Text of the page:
After we departed Wind Cave National Park, we entered Custer State Park. Founded in 1912 in part by the efforts of Peter Norbeck, who would be so instrumental in the creation of Badlands National Monument, the park now comprises 71,000 acres of the Black Hills. Our destination was the Cathedral Spires formation in the northwest corner of the park, deep in the granite heart of the Black Hills.
Immediately upon entering Custer, we were stopped by road construction and had to wait for a leader car, just as we’d done adjacent to Jewel Cave National Monument.
After the road work, the highway passed through rolling hills and then on into higher mountains. We passed picturesque cabins, running streams, and larger campgrounds. At the Needles Highway, we turned left and began twisting up toward the area of the spires. The road was narrow, and there were two one-lane tunnels.
We were decidedly in mountain forest, and the rock surrounding us was the hard granite that had been lifted up about 65 million years ago to created the center of the Black Hills. The softer limestone of Wind Cave and Jewel Cave had long since eroded away from this part of the hills.
We rounded a curve and saw the first needles, which gave the highway its name, out across a steep valley.
A short while later, we were parked at the trailhead. The Cathedral Spires Trail is 1.5 miles one way and although it intersects other trails in the Harney Range, it dead ends at the Spires.
The first section of the trail descended gradually into the upper part of the valley of mixed conifer and deciduous forest.
Shortly after crossing a small creek, we spotted a mule deer in a clearing.
The trail began to rise more steeply, ultimately coming to a section that was almost steps carved into the rock. We passed hikers descending the trail, and we were overtaken by a boisterous group, who seemed to be a mix of family and friends. They were laughing and talking and were apparently on a ten-mile hike through the Harney Range.
I mention it because they were Latino and their boisterous presence belied the usual narrative that holds that only white people like to hike. Truth be told, wherever we went, Sean’s presence as a gay Filipino-American broke the stereotypical mold, but we had also met African and Asian Americans enjoying trails and had encountered gays and lesbians and people of all ages. There’s actually a lot of diversity out there on the trails. And it also made me wonder how the data are collected. How was Sean counted? How was I?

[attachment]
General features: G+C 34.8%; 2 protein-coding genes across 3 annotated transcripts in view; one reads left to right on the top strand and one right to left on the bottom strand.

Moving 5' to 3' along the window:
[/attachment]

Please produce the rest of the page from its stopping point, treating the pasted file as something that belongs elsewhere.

After we reached the top of the steep section, the trail leveled out on its approach to the Cathedral Spires. It was all somewhat reminiscent of Pinnacles National Park, underscoring the historical happenstance of the patchwork quilt of protection for wild lands in the West. This was a state park, that was a National Park.
The trail ended after passing through a semi-circular area surrounded by the towers of the eroded pinnacles and spires. There was something of a micro-climate, and it was the only time I noticed sub-alpine plants.
Beyond the end of the trail, the Black Elk Wilderness in Black Hills National Forest beckoned.
The photo below shows the scale of the surroundings.
After munching on some energy bars, we headed back down the trail. Sean remarked that in the future, children’s haircuts will look like this thistle below.
Back in the car, we returned the way we came down the Needles Highway and cut across the northern end of Custer State Park, picking up the highway that wound its way to Mount Rushmore.